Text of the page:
Friday, May 1, 2015, 11:57 am
Pennsylvania’s “Revictimization Relief Act” Struck Down by Federal Judge
Pennsylvania’s controversial “Revictimization Relief Act,” was declared unconstitutional on Tuesday. The law, which opponents dubbed “The Silencing Act,” allowed victims of personal injury crime to bring a civil action against the perpetrator of that crime, “for conduct which perpetuates the continuing effect of the crime on the victim.”
The law passed last October in response to a commencement speech given by prisoner Mumia Abu-Jamal at his former college. In an interview with The Prison Complex earlier this year, David Shapiro a lawyer and professor at the MacArthur Justice Center at Northwestern Law School said the law was “incredibly vast in the amount of speech it prohibits.”
The New York Times reports that US District Judge Christopher Conner wrote "throughout its brief legislative gestation, the law was championed primarily as a device for suppressing offender speech.”
"A past criminal offense does not extinguish the offender's constitutional right to free expression," Conner wrote. "The First Amendment does not evanesce at the prison gate, and its enduring guarantee of freedom of speech subsumes the right to expressive conduct that some may find offensive."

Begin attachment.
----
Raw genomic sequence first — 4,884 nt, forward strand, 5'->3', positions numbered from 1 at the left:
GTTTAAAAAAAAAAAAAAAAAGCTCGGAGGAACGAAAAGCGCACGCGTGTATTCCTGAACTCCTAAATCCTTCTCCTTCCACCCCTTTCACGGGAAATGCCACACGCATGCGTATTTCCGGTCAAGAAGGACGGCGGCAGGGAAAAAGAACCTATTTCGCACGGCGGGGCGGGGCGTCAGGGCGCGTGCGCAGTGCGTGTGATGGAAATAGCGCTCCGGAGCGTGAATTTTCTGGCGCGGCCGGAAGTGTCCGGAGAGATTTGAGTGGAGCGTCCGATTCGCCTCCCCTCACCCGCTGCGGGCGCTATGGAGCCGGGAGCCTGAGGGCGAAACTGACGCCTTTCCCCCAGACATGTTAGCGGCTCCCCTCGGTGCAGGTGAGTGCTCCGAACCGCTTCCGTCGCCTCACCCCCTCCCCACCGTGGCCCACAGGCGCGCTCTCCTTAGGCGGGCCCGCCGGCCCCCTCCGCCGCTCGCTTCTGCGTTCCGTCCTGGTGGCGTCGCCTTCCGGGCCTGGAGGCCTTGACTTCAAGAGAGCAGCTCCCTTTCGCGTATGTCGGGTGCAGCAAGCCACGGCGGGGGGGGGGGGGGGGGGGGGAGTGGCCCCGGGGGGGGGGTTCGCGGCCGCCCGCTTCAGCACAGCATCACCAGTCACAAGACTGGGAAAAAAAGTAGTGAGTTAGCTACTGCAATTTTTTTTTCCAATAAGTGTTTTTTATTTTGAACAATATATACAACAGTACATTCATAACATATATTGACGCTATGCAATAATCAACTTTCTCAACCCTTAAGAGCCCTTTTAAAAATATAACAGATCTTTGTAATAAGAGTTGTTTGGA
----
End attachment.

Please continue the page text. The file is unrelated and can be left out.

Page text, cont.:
He said law was unlawfully purposed, vaguely executed and patently overbroad, and said legislators "fell woefully short of the mark." Continue reading…
Judge Conner noted that the law did not define “offender” and as a result “prisoners and non-prisoners alike- had instantly modified their conduct for fear of falling within the ambit of the act.”
Opponents of the law celebrated the ruling but the Times reports that the law’s supporters were preparing to find ways to restore the measure in some form.
Rep. Mike Vereb, a suburban Philadelphia Republican who sponsored the law, said that if an appeal is not taken he plans to push for an amended version of the law in the Legislature.
"It wasn't suppressing speech, it was suppressing harassment and revictimization of our victims," Vereb said. "This is the first ring of the bell in this fight. The victims need fighters, we're fighters." Continue reading…
George Lavender is an award-winning radio and print journalist based in Los Angeles. Follow him on Twitter @GeorgeLavender.
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